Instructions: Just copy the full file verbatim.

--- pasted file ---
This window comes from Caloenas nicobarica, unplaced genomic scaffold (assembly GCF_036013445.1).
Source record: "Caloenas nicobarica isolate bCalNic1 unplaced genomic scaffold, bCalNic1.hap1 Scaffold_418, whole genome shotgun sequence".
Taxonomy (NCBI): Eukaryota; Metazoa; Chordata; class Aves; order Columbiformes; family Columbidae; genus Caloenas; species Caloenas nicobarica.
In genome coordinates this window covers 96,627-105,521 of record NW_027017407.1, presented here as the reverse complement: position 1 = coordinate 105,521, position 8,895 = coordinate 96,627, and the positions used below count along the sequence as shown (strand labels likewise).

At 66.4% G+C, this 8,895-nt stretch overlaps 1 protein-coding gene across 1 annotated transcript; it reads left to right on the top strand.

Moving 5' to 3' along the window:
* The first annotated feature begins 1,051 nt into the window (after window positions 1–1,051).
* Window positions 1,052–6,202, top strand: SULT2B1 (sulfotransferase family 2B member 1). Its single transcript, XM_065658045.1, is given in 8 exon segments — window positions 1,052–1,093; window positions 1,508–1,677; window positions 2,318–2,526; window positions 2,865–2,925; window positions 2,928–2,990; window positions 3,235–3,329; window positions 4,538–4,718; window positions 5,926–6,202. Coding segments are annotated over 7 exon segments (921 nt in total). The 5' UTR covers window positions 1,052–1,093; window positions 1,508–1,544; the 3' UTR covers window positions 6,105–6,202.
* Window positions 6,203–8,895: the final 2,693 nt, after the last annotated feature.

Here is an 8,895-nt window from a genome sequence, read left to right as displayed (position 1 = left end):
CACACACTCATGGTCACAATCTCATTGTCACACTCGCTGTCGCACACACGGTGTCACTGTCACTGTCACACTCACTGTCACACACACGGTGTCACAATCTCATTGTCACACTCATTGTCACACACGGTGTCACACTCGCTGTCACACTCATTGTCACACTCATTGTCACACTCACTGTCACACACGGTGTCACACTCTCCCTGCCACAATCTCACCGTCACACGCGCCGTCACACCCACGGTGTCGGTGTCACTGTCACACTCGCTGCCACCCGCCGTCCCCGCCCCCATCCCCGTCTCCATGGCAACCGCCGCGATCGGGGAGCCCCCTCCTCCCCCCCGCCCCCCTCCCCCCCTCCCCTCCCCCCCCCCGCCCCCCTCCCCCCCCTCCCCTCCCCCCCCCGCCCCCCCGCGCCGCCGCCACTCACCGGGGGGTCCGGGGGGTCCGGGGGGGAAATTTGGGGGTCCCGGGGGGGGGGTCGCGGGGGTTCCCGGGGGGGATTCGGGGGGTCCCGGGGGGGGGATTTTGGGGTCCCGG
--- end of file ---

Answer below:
This window comes from Caloenas nicobarica, unplaced genomic scaffold (assembly GCF_036013445.1).
Source record: "Caloenas nicobarica isolate bCalNic1 unplaced genomic scaffold, bCalNic1.hap1 Scaffold_418, whole genome shotgun sequence".
Taxonomy (NCBI): Eukaryota; Metazoa; Chordata; class Aves; order Columbiformes; family Columbidae; genus Caloenas; species Caloenas nicobarica.
In genome coordinates this window covers 96,627-105,521 of record NW_027017407.1, presented here as the reverse complement: position 1 = coordinate 105,521, position 8,895 = coordinate 96,627, and the positions used below count along the sequence as shown (strand labels likewise).

At 66.4% G+C, this 8,895-nt stretch overlaps 1 protein-coding gene across 1 annotated transcript; it reads left to right on the top strand.

Moving 5' to 3' along the window:
* The first annotated feature begins 1,051 nt into the window (after window positions 1–1,051).
* Window positions 1,052–6,202, top strand: SULT2B1 (sulfotransferase family 2B member 1). Its single transcript, XM_065658045.1, is given in 8 exon segments — window positions 1,052–1,093; window positions 1,508–1,677; window positions 2,318–2,526; window positions 2,865–2,925; window positions 2,928–2,990; window positions 3,235–3,329; window positions 4,538–4,718; window positions 5,926–6,202. Coding segments are annotated over 7 exon segments (921 nt in total). The 5' UTR covers window positions 1,052–1,093; window positions 1,508–1,544; the 3' UTR covers window positions 6,105–6,202.
* Window positions 6,203–8,895: the final 2,693 nt, after the last annotated feature.

Here is an 8,895-nt window from a genome sequence, read left to right as displayed (position 1 = left end):
CACACACTCATGGTCACAATCTCATTGTCACACTCGCTGTCGCACACACGGTGTCACTGTCACTGTCACACTCACTGTCACACACACGGTGTCACAATCTCATTGTCACACTCATTGTCACACACGGTGTCACACTCGCTGTCACACTCATTGTCACACTCATTGTCACACTCACTGTCACACACGGTGTCACACTCTCCCTGCCACAATCTCACCGTCACACGCGCCGTCACACCCACGGTGTCGGTGTCACTGTCACACTCGCTGCCACCCGCCGTCCCCGCCCCCATCCCCGTCTCCATGGCAACCGCCGCGATCGGGGAGCCCCCTCCTCCCCCCCGCCCCCCTCCCCCCCTCCCCTCCCCCCCCCCGCCCCCCTCCCCCCCCTCCCCTCCCCCCCCCGCCCCCCCGCGCCGCCGCCACTCACCGGGGGGTCCGGGGGGTCCGGGGGGGAAATTTGGGGGTCCCGGGGGGGGGGTCGCGGGGGTTCCCGGGGGGGATTCGGGGGGTCCCGGGGGGGGGATTTTGGGGTCCCGG